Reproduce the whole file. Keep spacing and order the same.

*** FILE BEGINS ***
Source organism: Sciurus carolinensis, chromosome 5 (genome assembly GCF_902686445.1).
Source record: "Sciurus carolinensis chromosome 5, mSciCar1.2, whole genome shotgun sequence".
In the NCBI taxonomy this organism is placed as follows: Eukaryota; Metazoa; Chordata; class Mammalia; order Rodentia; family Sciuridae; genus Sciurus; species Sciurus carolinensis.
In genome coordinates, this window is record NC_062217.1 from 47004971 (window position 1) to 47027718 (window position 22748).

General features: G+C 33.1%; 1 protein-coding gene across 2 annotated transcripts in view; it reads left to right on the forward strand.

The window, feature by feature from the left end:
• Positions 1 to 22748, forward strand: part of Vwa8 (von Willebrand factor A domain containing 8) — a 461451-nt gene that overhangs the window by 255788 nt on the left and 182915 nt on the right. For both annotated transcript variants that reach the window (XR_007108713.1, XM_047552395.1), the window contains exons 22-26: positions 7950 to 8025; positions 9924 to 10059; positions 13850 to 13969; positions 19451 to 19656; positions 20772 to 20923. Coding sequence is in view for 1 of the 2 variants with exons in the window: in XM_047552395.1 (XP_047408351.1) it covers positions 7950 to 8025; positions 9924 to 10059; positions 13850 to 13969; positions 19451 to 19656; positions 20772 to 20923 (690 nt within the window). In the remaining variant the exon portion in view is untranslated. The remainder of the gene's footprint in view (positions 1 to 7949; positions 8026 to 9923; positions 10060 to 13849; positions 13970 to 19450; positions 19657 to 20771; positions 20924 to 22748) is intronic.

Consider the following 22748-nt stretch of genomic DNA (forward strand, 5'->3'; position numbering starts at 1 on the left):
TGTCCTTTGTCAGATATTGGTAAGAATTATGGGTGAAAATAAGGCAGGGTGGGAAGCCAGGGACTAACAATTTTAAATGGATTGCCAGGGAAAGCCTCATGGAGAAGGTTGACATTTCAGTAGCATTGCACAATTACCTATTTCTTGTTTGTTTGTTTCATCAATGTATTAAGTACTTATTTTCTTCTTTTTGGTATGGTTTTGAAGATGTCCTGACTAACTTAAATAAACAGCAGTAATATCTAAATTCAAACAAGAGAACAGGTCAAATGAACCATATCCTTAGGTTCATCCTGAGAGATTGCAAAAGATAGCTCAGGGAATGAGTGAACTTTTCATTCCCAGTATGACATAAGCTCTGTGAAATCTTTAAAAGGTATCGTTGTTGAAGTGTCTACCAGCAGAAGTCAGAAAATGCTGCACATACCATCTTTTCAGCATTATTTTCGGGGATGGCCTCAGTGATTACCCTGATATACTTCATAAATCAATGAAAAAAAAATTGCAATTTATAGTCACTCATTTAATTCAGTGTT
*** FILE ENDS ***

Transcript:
Source organism: Sciurus carolinensis, chromosome 5 (genome assembly GCF_902686445.1).
Source record: "Sciurus carolinensis chromosome 5, mSciCar1.2, whole genome shotgun sequence".
In the NCBI taxonomy this organism is placed as follows: Eukaryota; Metazoa; Chordata; class Mammalia; order Rodentia; family Sciuridae; genus Sciurus; species Sciurus carolinensis.
In genome coordinates, this window is record NC_062217.1 from 47004971 (window position 1) to 47027718 (window position 22748).

General features: G+C 33.1%; 1 protein-coding gene across 2 annotated transcripts in view; it reads left to right on the forward strand.

The window, feature by feature from the left end:
• Positions 1 to 22748, forward strand: part of Vwa8 (von Willebrand factor A domain containing 8) — a 461451-nt gene that overhangs the window by 255788 nt on the left and 182915 nt on the right. For both annotated transcript variants that reach the window (XR_007108713.1, XM_047552395.1), the window contains exons 22-26: positions 7950 to 8025; positions 9924 to 10059; positions 13850 to 13969; positions 19451 to 19656; positions 20772 to 20923. Coding sequence is in view for 1 of the 2 variants with exons in the window: in XM_047552395.1 (XP_047408351.1) it covers positions 7950 to 8025; positions 9924 to 10059; positions 13850 to 13969; positions 19451 to 19656; positions 20772 to 20923 (690 nt within the window). In the remaining variant the exon portion in view is untranslated. The remainder of the gene's footprint in view (positions 1 to 7949; positions 8026 to 9923; positions 10060 to 13849; positions 13970 to 19450; positions 19657 to 20771; positions 20924 to 22748) is intronic.

Consider the following 22748-nt stretch of genomic DNA (forward strand, 5'->3'; position numbering starts at 1 on the left):
TGTCCTTTGTCAGATATTGGTAAGAATTATGGGTGAAAATAAGGCAGGGTGGGAAGCCAGGGACTAACAATTTTAAATGGATTGCCAGGGAAAGCCTCATGGAGAAGGTTGACATTTCAGTAGCATTGCACAATTACCTATTTCTTGTTTGTTTGTTTCATCAATGTATTAAGTACTTATTTTCTTCTTTTTGGTATGGTTTTGAAGATGTCCTGACTAACTTAAATAAACAGCAGTAATATCTAAATTCAAACAAGAGAACAGGTCAAATGAACCATATCCTTAGGTTCATCCTGAGAGATTGCAAAAGATAGCTCAGGGAATGAGTGAACTTTTCATTCCCAGTATGACATAAGCTCTGTGAAATCTTTAAAAGGTATCGTTGTTGAAGTGTCTACCAGCAGAAGTCAGAAAATGCTGCACATACCATCTTTTCAGCATTATTTTCGGGGATGGCCTCAGTGATTACCCTGATATACTTCATAAATCAATGAAAAAAAAATTGCAATTTATAGTCACTCATTTAATTCAGTGTT